Trolls Attack! Another Reason “Template” Official Rules Aren’t Enough for Your Promotion
Ben Stein contributed to this post. Earlier this week, Boston’s KISS FM canceled its “Taylor Swift’s Biggest Fan” contest after trolling users of the 4chan and Reddit online forums catapulted a participant to the winning spot. This and other recent promotions that have been similarly compromised serve as a reminder of the importance of having a well-drafted set of Official Rules when running a promotion. Although deciding not to award a prize is unpleasant from a business standpoint, being able to rely on a promotion’s Official Rules to do so when necessary is priceless. In the “Biggest Fan” contest, a less comprehensive set of rules might have left KISS FM without viable options in the face of major foul play.
To participate in the “Biggest Fan” contest, individuals registered on KISS FM’s site and provided a brief description of why they are Taylor Swift’s biggest fan. KISS FM displayed participants’ profiles on its site, and visitors were encouraged to vote once per day for their favorite contestant by clicking a unique hyperlink. The prize for the contestant voted Taylor Swift’s biggest fan included the opportunity to meet Taylor Swift.
One participant was a middle-aged man named “Charles.” In support of Charles’ candidacy, an anonymous user of the online forum 4chan (www.4chan.org) posted a plea for the community to help the author’s friend Charles, “a fat old guy,” “creep on Taylor Swift [in real life] and troll a bunch of whiny teeny boppers.” (The original post can be viewed here.) Users of 4chan (and later Reddit) obliged by voting for Charles en masse, including one user who apparently wrote a script that automatically submitted votes for Charles from 500 different computers worldwide every five minutes. Propelled by this support, Charles took the lead:
Based on this illegitimate voting, Charles’ will not fulfill his dream of meeting Taylor Swift. Earlier this week, KISS FM terminated the contest and updated the contest’s web page with the following announcement:
Disappointingly, we have determined that the integrity of the "Taylor Swift's Biggest Fan" contest has been compromised. In accordance with our contest rules, effective immediately, the contest has been terminated. We apologize to all of our loyal listeners who have participated.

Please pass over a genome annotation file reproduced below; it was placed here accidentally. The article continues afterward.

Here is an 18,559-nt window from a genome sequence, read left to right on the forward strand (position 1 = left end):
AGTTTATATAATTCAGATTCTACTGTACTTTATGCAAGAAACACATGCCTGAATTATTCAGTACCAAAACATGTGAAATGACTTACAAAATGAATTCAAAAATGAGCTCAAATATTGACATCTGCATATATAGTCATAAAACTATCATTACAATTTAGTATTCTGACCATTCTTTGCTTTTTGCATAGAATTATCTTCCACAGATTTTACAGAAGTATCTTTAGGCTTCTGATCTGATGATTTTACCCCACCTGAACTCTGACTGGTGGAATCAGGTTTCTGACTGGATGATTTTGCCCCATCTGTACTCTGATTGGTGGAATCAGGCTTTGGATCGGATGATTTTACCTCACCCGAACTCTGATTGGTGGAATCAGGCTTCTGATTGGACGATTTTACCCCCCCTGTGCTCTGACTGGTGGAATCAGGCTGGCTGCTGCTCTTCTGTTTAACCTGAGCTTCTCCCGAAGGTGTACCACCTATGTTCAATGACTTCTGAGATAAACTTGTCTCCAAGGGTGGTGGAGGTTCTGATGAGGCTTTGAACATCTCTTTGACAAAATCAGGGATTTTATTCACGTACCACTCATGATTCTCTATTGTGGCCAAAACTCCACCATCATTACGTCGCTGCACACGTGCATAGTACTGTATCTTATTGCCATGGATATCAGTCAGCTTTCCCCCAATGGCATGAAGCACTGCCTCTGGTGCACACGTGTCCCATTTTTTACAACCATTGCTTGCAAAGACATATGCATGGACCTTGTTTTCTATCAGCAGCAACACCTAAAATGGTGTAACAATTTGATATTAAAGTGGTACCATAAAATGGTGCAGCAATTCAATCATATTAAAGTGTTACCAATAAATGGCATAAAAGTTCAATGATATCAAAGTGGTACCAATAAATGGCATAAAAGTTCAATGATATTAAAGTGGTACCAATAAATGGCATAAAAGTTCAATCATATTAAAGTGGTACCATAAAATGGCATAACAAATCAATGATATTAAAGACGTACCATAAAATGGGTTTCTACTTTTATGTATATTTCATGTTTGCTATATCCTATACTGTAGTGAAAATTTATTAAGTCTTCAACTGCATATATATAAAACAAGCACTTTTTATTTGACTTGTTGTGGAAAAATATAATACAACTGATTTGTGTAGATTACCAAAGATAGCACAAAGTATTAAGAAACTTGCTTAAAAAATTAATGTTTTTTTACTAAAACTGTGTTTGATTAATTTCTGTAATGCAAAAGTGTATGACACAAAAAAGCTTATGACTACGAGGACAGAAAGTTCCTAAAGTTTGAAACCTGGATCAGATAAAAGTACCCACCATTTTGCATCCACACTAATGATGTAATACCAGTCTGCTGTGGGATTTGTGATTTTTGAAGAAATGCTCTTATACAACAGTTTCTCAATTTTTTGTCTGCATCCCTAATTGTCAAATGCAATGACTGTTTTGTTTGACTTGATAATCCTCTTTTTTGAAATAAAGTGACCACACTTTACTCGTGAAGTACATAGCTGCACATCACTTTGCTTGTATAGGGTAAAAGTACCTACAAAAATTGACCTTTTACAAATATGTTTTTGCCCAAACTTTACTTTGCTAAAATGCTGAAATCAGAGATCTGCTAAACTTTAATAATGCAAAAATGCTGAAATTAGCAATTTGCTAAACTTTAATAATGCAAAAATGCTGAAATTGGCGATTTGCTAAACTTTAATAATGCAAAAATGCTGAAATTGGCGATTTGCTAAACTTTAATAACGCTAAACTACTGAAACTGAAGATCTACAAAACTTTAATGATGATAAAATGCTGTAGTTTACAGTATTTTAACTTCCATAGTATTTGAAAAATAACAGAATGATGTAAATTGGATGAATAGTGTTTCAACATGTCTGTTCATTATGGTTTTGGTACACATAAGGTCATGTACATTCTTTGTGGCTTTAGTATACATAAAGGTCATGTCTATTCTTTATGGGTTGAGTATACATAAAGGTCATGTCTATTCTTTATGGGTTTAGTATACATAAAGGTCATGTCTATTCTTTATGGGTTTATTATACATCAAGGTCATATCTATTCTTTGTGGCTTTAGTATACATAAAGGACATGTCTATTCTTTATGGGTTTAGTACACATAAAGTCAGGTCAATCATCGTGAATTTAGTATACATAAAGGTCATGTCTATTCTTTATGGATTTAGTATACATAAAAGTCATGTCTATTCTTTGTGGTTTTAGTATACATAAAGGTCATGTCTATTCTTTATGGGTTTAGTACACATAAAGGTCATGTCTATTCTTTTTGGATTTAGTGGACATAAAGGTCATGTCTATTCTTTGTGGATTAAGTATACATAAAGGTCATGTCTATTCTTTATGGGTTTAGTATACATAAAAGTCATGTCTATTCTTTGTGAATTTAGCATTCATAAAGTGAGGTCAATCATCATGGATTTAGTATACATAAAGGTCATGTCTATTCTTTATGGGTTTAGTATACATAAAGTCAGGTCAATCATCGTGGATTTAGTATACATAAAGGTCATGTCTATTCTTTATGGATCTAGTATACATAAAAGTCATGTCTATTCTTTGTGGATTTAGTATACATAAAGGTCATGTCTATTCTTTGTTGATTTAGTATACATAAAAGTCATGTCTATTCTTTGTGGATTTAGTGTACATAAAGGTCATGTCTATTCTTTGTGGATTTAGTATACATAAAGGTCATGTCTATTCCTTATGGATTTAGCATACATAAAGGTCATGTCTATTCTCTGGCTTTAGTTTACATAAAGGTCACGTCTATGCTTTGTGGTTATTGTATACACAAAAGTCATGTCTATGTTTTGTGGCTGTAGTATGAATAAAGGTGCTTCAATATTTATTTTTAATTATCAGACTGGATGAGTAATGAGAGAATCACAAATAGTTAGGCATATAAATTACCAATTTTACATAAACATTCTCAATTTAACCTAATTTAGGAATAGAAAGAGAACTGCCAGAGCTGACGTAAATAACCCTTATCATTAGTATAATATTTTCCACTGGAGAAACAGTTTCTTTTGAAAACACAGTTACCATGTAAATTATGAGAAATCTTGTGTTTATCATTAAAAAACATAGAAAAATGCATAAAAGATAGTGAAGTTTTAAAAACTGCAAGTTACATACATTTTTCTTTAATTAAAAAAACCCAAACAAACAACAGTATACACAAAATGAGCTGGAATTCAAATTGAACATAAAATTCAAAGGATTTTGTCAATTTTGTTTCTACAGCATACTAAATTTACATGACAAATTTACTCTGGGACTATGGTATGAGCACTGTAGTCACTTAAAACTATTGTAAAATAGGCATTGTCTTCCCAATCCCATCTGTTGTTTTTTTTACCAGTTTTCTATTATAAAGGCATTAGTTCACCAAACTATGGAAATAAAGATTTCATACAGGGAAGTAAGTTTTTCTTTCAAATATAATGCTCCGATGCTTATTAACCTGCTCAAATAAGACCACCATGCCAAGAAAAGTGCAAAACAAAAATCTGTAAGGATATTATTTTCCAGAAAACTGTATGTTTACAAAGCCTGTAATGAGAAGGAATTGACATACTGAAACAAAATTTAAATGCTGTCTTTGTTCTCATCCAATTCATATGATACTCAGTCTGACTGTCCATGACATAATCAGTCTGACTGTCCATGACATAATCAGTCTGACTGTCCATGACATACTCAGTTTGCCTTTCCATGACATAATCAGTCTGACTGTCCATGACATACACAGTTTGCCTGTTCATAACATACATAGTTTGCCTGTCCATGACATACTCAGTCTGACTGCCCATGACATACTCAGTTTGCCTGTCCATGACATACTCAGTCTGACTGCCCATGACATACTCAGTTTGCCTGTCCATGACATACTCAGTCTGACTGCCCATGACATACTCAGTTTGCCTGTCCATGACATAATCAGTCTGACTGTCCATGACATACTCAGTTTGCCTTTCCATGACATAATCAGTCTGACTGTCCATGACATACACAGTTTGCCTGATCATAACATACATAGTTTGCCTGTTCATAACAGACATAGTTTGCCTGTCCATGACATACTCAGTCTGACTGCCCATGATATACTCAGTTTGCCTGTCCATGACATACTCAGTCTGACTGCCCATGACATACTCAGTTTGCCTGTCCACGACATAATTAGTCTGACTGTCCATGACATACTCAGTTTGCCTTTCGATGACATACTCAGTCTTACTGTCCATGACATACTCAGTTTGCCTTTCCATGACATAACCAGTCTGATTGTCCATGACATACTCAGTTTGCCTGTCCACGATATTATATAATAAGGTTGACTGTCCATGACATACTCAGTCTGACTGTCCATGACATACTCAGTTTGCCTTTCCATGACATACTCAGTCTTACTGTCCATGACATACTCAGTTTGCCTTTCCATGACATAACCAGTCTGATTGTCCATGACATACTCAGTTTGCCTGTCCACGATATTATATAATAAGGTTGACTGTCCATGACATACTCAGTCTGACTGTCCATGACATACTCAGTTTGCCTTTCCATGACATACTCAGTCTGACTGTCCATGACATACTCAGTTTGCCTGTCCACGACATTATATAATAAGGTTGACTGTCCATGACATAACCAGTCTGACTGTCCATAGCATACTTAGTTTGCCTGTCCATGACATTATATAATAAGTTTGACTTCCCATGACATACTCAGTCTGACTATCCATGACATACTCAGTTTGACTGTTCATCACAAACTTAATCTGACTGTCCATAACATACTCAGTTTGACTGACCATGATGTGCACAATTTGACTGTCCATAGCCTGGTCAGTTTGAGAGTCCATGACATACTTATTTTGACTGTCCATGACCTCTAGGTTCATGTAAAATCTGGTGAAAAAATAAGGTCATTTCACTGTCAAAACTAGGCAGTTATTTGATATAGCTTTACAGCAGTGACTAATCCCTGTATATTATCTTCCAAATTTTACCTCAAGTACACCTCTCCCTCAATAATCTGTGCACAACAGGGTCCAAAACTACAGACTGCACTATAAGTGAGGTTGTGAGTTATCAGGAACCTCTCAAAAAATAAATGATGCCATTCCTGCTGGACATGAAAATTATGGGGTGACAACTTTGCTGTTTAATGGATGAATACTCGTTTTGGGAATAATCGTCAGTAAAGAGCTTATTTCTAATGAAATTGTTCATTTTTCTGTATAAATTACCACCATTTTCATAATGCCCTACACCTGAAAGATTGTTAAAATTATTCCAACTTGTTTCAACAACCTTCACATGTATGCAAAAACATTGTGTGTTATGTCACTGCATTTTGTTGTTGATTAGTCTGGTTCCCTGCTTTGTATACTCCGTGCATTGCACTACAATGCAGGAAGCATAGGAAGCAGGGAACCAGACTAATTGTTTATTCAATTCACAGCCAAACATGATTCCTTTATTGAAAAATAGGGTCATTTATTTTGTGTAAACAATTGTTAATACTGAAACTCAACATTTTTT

Online trolls are more frequently coordinating this kind of disruption of internet-based promotions. In the past year alone, there have been three similar instances. When a previous Taylor Swift contest asked users to vote for a school to host a free concert, 4chan users rigged the vote to deliver the concert to the Horace Mann School for the Deaf and Hard of Hearing. (Horace Mann was disqualified due to the fraudulent voting in its favor, but the sponsors, Ms. Swift, and other companies affiliated with the contest donated $50,000 to its music program. Coverage of that story can be found here.) Online forum users derailed another promotion that asked participants to propose and vote on names for a new Mountain Dew flavor. Before Mountain Dew pulled the plug on that wayward promotion, voters – propelled by 4chan, Reddit users, or both – had filled the leaderboard with sexually explicit and otherwise offensive names. (See coverage here and here.) Finally, one recent contest asked users to “like” their local Walmart on Facebook, with the most-liked Walmart receiving a visit from rapper Pitbull. The sponsor decided to fulfill the “prize,” so the organized troll intervention resulted in Pitbull making an unexpected journey to the Walmart on Alaska’s Kodiak Island. (Coverage here.)